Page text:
Upon his selection with the 10th pick in April's draft, linebacker Jerod
Mayo challenged local writers to come up with any and all headlines playing
off the athletic playmaker's condiment-coinciding last name. Many publications
took the challenge in the days following the draft, but now that Mayo is in
camp working with the defending AFC champs, the opportunities for such headlines
should only grow as the summer evolves.
Mayo was on the field for the second workout of the first day of New England training camp July 24 after reaching a reported five-year rookie deal worth $18.9 million, with $13.8 million in guarantees. The following afternoon, after the first outdoor session of his rookie camp, Mayo met with the media and expressed contentment that he was able to get his deal done and miss minimal time to begin his career.
"It's been a long couple of days, but at the same time, I wanted to get here on time and get with the guys," Mayo said following a hot July 25 practice, although his duties weren't yet done as he was continuing rookie tradition by carrying Tedy Bruschi and Adalius Thomas' pads to the locker room. "It's like my family now. I really love these guys."
All rookies, especially a linebacker in Bill Belichick's 3-4 front, need as much time as possible to get acclimated to the system. Now signed, sealed, delivered and working out, Mayo has a full summer to build toward game speed.
"It's a different game from college football," Mayo said. "I
still have a lot to learn. Bruschi and those guys have been helping me out a
lot so I'm just trying to be a sponge and learn as much as I can."
Belichick sounded satisfied with his top pick's early work when he spoke about Mayo's development and the fact that the work he'd done between the draft and the start of camp will go a long way toward forming his defensive foundation in New England.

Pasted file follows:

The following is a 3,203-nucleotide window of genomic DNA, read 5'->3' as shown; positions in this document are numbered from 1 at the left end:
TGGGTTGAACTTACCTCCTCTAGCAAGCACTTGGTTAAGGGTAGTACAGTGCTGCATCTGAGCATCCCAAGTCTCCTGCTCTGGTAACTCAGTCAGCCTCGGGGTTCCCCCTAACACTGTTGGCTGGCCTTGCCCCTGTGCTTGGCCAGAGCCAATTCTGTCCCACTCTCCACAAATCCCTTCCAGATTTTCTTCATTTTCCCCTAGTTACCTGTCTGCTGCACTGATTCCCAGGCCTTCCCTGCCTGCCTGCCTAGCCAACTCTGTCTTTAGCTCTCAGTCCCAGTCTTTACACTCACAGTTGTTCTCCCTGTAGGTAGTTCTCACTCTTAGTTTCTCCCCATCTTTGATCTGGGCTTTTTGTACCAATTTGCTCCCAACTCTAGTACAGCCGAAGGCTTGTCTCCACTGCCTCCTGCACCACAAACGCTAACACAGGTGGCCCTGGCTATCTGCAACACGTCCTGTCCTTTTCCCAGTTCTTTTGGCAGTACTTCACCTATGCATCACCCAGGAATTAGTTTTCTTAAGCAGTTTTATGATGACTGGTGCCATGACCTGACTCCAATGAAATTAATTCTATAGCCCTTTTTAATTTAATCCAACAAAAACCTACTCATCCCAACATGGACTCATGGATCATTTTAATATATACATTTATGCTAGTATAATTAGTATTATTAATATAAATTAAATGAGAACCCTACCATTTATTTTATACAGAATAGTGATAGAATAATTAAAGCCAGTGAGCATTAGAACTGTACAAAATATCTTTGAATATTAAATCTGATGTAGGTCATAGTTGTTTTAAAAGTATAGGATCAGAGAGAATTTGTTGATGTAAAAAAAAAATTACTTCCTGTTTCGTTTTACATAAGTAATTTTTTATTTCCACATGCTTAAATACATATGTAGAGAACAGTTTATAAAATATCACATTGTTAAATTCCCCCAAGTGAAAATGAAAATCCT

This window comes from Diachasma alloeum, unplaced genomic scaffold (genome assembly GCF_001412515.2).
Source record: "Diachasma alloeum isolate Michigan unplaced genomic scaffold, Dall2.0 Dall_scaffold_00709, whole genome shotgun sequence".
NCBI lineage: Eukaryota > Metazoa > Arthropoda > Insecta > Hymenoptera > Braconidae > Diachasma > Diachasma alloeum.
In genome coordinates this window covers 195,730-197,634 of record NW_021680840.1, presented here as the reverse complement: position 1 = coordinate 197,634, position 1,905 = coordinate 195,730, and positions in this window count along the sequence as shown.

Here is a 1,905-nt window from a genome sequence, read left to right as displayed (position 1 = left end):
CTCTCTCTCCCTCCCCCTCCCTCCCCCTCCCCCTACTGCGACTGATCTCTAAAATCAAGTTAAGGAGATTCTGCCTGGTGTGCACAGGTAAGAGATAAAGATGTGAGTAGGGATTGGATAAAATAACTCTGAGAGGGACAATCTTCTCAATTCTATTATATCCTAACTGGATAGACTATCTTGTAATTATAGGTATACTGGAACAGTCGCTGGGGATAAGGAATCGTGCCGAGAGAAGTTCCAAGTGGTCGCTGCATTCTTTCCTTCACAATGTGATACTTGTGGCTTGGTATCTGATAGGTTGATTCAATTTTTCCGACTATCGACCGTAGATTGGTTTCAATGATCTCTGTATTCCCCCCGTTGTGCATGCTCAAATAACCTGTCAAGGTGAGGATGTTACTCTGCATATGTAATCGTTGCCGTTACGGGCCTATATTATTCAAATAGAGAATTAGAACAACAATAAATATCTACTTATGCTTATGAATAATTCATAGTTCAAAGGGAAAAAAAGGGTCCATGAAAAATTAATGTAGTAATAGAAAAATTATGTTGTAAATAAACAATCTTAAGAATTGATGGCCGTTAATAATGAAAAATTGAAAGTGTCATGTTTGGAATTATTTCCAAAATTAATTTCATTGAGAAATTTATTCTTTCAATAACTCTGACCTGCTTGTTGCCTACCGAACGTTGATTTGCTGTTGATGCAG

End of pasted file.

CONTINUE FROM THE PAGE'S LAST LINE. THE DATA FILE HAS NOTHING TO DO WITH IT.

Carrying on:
"It is good to have him," Belichick said of getting the former Tennessee
star under contract and in camp. "We worked with him in the spring and
I think he learned a lot there. He has a long way to go.
"This is the opportunity for players to get in pads to work some of the
techniques at full speed in a contact setting and that is a little bit different
than the passing camp. I know he is at a position where that will be important
and I am glad we got him and had a chance to work with him (on the first day
of camp). He really didn't miss that much and he did benefit from all the spring
camps. I think he can get into the mainstream with everybody by the end of today
and we will see what he can do."
Before long, papers across New England may be taking on Mayo's challenge of
creative headlines on a regular basis as high expectations await the rookie
as training camp work marches toward regular-season action.
More: Will Mayo Start?